The near term looks set to bring more of the same, with ground expected to be broken on several large-scale residential developments next year. Sales transactions in Sharjah rose 46% y-o-y for the period January to June, according to the department’s figures, which were released in mid-August. The number of residential properties sold reached 1289, up 23%, while sales of commercial properties totalled 846, marking an increase of 109%.
While the overall value of property sales slipped by 3% to Dh11.7bn ($3.2bn) y-o-y, the drop was attributed more to the rise in the number of medium-range and affordable residential units entering the market than any downward movement in prices.
Real estate reforms contribute to strong sales Purchases have been fuelled, in part, by changes made to Sharjah’s property regulations in 2014 allowing foreigners to buy real estate in designated areas under a 100-year leasehold. Before the reforms, only UAE nationals, citizens of other GCC states and Arab nationals with residence status in the country were allowed to buy property in Sharjah.
High supply weighs on rental returns When it came to the rental sector, increases in stock pushed down broader rental costs in the first six months of 2017, according to a report issued in September by property consultancy Cluttons, although the luxury segment performed strongly.
The report, titled United Arab Emirates Property Report 2017, showed that returns on rental properties in the villa segment rose 11.7% y-o-y on the back of growing appetite for high-end residences.
Rents on apartments, however, fell by 7% between January and end-June, having already slipped 8.1% in 2016.
Lower rental returns in Sharjah part of regional trend In neighbouring Dubai, more than 55,000 units are expected to enter the residential property market before the end of the decade. This influx, combined with current oversupply, risks putting rental pricing under pressure as owners look to attract tenants. Any reduction in prices in Dubai could increase its appeal as a rental destination and heighten competition with Sharjah, which has historically benefitted from lower rental costs.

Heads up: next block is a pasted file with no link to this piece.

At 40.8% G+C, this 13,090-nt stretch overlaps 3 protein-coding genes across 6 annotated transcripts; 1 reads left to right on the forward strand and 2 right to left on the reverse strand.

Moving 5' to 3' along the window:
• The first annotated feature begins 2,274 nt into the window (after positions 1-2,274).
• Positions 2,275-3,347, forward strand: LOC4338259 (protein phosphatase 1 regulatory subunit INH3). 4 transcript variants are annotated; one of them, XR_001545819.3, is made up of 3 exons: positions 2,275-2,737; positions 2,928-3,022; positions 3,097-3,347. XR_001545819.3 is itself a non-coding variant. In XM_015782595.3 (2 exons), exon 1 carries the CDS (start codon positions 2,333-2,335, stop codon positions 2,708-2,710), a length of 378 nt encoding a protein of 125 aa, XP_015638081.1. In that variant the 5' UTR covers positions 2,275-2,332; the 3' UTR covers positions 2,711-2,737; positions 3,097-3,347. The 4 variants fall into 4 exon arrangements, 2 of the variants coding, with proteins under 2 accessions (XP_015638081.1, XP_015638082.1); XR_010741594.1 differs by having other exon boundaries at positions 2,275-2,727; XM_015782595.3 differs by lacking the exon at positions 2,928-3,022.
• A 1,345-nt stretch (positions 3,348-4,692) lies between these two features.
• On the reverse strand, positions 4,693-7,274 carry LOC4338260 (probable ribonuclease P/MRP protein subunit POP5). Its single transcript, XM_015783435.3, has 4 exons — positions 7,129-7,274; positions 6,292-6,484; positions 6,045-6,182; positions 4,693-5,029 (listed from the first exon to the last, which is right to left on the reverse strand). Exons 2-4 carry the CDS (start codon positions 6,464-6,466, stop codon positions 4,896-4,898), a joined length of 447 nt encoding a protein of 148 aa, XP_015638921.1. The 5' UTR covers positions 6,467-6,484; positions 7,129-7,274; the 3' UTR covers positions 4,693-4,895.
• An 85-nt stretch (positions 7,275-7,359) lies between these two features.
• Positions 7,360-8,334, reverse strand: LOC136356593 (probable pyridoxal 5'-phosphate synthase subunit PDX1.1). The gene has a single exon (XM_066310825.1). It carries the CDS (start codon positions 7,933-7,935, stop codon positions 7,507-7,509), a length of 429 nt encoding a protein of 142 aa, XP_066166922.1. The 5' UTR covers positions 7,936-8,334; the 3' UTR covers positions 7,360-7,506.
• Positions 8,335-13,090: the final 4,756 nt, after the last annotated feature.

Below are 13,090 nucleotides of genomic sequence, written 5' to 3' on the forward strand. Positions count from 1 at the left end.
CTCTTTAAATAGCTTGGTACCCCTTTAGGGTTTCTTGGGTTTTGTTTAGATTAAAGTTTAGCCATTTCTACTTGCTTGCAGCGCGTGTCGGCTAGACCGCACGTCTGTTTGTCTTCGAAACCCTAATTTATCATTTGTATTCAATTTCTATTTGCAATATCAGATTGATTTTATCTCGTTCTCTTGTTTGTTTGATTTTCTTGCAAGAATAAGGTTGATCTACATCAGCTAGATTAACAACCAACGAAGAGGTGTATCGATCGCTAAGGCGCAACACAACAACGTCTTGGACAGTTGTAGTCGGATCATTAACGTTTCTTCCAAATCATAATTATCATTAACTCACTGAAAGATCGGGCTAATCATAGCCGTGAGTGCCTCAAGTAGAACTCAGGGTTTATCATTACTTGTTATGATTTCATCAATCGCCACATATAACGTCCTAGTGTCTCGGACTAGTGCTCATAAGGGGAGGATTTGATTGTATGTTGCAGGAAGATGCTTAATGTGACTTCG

Rents in Dubai’s residential segment fell an average of 1.5% in the second quarter of 2017, according to Cluttons’ findings, marking a 12th consecutive quarter of falling rents, with the decline averaging 14% across the market.
Competitive cost of living benefits emirate Despite falls in both property prices and rentals in Dubai, Sharjah still has an edge over its neighbour in terms of affordability. Its cheaper cost of living could help the emirate maintain competitiveness in the residential market, especially among locals and expatriates in the middle-income bracket.
Sharjah ranked 302nd out of 511 cities surveyed for their cost of living in a mid-year affordability report compiled by Numbeo, down from 273 in the researcher’s last survey, which was carried out in January. Dubai also slipped from 190th spot to 206th, widening the gap between the two emirates over the first six months of the year.
According to George Khouzami, COO of Sharjah-based real estate company Al Thuriah Group, another attraction is that buyers can secure more space for their money. “Real estate in Sharjah remains a predominantly price and size-driven market, so although the development of new housing projects on the outskirts of Dubai may provide a supply of more affordable accommodation which could compete with Sharjah and provide sufficient space for price-conscious families, properties in Sharjah will remain attractive due to the space offered,” he told OBG.
Substantial pipeline of new projects The sector’s continuing strong performance has led developers to announce a new round of real estate projects.
Al Thuriah Properties announced plans in late September to commence work on a new high-rise building as part of its Sahara Tower 6 development after achieving 80% sales while the project was only 50% complete.
Construction on the second building is expected to get under way next year and finish in late 2019, with both towers adding a total of 376 apartments to existing supply.
In the same month Arada unveiled a $6.5bn project that will offer housing for 70,000 people, along with commercial, entertainment, retail and community facilities. The venture marks Sharjah’s largest real estate development to date.
Scheduled to break ground in the first quarter of 2018, the Aljada initiative will cover an area of 2.2 sq km located near Sharjah’s University City and the emirate’s international airport. Completion is slated for 2025.
The latest wave of planned projects reflects the emergence in Sharjah’s real estate sector of large, mixed-use developments, which look set to bring more mid- to-high-end properties onto the market.
Though these and other developments will boost residential stocks, factors such as pricing and cost of living are expected to help the emirate retain its competitiveness. This, coupled with broader economic expansion should help the sector maintain a balance between supply and demand, underpinning strong returns on investments.
© Oxford Business Group 2017